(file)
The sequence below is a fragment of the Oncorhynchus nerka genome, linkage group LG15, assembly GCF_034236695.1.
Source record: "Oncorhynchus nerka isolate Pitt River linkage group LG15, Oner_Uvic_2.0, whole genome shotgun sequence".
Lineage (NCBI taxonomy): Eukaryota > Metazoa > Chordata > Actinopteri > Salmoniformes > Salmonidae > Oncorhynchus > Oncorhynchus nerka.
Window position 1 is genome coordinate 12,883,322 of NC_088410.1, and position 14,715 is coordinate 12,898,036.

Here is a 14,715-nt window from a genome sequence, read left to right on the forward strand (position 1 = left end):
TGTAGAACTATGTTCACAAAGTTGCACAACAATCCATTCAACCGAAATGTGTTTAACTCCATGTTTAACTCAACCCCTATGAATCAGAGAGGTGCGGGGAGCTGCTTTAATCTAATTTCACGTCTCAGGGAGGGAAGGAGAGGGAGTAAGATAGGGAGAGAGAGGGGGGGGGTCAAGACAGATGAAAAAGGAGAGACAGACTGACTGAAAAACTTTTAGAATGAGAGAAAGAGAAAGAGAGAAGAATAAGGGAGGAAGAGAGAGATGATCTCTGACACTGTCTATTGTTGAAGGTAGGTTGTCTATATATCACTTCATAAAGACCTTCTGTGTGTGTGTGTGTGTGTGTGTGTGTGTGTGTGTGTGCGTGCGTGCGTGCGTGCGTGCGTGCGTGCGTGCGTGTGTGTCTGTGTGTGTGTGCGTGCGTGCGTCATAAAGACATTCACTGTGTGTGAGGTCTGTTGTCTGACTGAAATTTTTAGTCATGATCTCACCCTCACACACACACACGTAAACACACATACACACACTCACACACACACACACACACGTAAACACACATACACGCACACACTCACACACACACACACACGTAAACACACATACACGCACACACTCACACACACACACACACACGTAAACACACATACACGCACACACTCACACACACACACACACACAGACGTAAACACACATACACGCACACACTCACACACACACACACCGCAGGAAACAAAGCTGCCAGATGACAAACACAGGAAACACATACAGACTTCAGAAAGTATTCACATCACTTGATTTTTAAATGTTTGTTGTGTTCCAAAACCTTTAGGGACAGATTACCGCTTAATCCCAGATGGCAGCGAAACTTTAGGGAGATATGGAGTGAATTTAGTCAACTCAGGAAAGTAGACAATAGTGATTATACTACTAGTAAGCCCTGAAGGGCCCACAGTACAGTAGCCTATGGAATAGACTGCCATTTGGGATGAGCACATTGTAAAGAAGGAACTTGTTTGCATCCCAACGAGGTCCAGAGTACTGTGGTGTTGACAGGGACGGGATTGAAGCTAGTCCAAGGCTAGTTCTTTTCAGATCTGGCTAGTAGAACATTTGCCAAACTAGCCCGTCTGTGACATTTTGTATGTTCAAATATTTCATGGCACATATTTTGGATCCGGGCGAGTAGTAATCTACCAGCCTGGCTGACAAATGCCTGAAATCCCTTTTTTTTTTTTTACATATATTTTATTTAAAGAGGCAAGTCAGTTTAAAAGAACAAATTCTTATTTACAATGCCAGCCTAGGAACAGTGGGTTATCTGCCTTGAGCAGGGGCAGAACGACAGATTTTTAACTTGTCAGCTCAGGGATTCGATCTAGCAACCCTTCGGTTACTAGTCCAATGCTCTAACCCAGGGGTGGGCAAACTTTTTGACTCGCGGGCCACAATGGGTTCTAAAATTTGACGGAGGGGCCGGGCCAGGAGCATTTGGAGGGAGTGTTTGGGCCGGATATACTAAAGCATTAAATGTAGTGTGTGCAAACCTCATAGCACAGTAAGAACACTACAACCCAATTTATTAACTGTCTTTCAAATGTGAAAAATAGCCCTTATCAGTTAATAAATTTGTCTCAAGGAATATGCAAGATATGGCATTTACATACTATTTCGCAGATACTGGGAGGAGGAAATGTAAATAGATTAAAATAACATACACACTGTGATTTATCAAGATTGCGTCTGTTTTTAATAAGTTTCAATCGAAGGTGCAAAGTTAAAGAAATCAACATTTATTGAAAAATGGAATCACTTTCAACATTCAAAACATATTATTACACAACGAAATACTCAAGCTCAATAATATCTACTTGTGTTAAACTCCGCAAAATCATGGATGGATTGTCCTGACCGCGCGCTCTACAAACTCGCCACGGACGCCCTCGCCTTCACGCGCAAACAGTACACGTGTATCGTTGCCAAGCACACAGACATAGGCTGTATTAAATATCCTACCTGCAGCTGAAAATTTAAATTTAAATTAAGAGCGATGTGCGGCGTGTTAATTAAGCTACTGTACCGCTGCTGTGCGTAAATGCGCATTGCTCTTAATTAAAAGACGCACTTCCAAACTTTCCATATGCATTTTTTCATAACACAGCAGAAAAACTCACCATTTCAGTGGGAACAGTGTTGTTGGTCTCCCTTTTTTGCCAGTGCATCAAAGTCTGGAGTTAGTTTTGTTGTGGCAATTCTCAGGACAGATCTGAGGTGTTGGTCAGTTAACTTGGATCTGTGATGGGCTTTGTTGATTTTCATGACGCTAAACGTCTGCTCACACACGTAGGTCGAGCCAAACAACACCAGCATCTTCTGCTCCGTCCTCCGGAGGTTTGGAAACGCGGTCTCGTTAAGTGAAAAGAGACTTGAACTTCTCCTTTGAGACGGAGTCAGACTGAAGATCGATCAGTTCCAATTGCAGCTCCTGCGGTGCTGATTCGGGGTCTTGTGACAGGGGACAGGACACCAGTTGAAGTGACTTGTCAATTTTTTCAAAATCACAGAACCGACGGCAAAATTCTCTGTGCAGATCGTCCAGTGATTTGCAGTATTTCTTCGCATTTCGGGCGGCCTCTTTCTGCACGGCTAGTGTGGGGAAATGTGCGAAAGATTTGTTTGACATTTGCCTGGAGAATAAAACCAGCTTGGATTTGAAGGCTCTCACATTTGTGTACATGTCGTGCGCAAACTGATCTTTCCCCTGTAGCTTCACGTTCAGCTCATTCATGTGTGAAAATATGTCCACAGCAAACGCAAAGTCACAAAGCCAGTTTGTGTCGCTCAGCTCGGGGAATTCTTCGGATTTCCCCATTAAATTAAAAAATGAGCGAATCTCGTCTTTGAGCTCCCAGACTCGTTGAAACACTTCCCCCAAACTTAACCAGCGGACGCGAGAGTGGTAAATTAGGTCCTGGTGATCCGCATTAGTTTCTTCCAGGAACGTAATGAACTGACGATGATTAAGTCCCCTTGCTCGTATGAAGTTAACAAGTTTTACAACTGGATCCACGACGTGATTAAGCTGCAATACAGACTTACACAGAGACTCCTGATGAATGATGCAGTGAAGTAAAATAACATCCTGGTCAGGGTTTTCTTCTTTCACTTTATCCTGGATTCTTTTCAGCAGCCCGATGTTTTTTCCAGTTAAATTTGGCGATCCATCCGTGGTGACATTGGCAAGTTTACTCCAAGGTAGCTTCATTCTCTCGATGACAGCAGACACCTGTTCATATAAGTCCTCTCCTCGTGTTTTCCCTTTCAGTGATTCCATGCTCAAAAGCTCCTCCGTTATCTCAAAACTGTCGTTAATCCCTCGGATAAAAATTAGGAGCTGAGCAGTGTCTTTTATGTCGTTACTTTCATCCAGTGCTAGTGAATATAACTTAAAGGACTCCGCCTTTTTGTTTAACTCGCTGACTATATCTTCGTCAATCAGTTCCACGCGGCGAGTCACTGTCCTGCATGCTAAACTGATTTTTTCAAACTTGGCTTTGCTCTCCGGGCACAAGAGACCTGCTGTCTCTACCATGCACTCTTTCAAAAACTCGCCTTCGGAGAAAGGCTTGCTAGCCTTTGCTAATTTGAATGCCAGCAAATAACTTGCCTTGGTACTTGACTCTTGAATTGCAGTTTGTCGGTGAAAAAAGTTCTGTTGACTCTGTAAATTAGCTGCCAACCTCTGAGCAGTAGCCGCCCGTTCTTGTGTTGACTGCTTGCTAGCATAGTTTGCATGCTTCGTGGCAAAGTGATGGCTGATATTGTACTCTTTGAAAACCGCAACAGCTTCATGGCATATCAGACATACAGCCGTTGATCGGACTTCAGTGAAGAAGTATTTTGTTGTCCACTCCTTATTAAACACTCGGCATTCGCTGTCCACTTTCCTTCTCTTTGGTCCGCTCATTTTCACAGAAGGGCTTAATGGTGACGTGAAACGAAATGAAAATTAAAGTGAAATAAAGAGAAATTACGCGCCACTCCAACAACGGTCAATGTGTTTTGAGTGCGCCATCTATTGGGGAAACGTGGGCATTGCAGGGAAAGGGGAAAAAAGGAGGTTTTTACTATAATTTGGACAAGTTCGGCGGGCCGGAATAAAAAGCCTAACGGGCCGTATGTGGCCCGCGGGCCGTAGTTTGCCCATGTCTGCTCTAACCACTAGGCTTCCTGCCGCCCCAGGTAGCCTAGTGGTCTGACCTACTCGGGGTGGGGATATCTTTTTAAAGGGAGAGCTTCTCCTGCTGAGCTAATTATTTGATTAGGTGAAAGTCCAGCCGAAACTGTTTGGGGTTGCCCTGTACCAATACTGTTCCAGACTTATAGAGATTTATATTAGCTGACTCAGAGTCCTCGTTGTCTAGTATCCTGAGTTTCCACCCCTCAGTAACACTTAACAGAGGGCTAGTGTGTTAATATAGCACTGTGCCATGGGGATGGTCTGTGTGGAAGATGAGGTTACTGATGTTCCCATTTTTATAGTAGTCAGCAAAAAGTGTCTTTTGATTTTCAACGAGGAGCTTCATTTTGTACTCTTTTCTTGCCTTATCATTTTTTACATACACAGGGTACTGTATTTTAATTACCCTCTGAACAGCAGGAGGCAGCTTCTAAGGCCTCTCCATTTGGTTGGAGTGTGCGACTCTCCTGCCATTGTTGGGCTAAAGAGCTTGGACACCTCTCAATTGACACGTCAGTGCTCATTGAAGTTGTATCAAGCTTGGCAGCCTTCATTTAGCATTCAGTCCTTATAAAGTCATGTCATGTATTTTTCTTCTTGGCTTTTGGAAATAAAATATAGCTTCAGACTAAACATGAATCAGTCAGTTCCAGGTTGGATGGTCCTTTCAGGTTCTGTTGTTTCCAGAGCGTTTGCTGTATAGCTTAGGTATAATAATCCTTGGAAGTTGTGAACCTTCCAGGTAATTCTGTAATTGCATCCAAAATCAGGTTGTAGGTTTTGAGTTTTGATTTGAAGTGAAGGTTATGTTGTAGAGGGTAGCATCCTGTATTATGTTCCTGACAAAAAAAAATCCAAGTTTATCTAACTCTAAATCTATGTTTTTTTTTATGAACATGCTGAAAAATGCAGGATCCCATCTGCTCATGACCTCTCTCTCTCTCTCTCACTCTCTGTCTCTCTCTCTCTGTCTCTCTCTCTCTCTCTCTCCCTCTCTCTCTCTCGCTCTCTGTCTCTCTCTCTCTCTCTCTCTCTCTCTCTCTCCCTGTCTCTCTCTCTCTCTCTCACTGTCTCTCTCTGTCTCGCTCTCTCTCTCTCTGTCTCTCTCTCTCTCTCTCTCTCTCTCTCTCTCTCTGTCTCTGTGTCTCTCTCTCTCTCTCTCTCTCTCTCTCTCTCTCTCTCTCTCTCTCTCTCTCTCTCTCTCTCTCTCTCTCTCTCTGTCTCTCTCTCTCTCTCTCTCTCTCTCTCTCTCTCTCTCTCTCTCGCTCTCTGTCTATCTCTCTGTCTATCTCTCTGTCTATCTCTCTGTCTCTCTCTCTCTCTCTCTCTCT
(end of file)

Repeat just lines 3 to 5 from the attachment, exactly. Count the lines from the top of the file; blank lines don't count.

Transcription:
Lineage (NCBI taxonomy): Eukaryota > Metazoa > Chordata > Actinopteri > Salmoniformes > Salmonidae > Oncorhynchus > Oncorhynchus nerka.
Window position 1 is genome coordinate 12,883,322 of NC_088410.1, and position 14,715 is coordinate 12,898,036.

Here is a 14,715-nt window from a genome sequence, read left to right on the forward strand (position 1 = left end):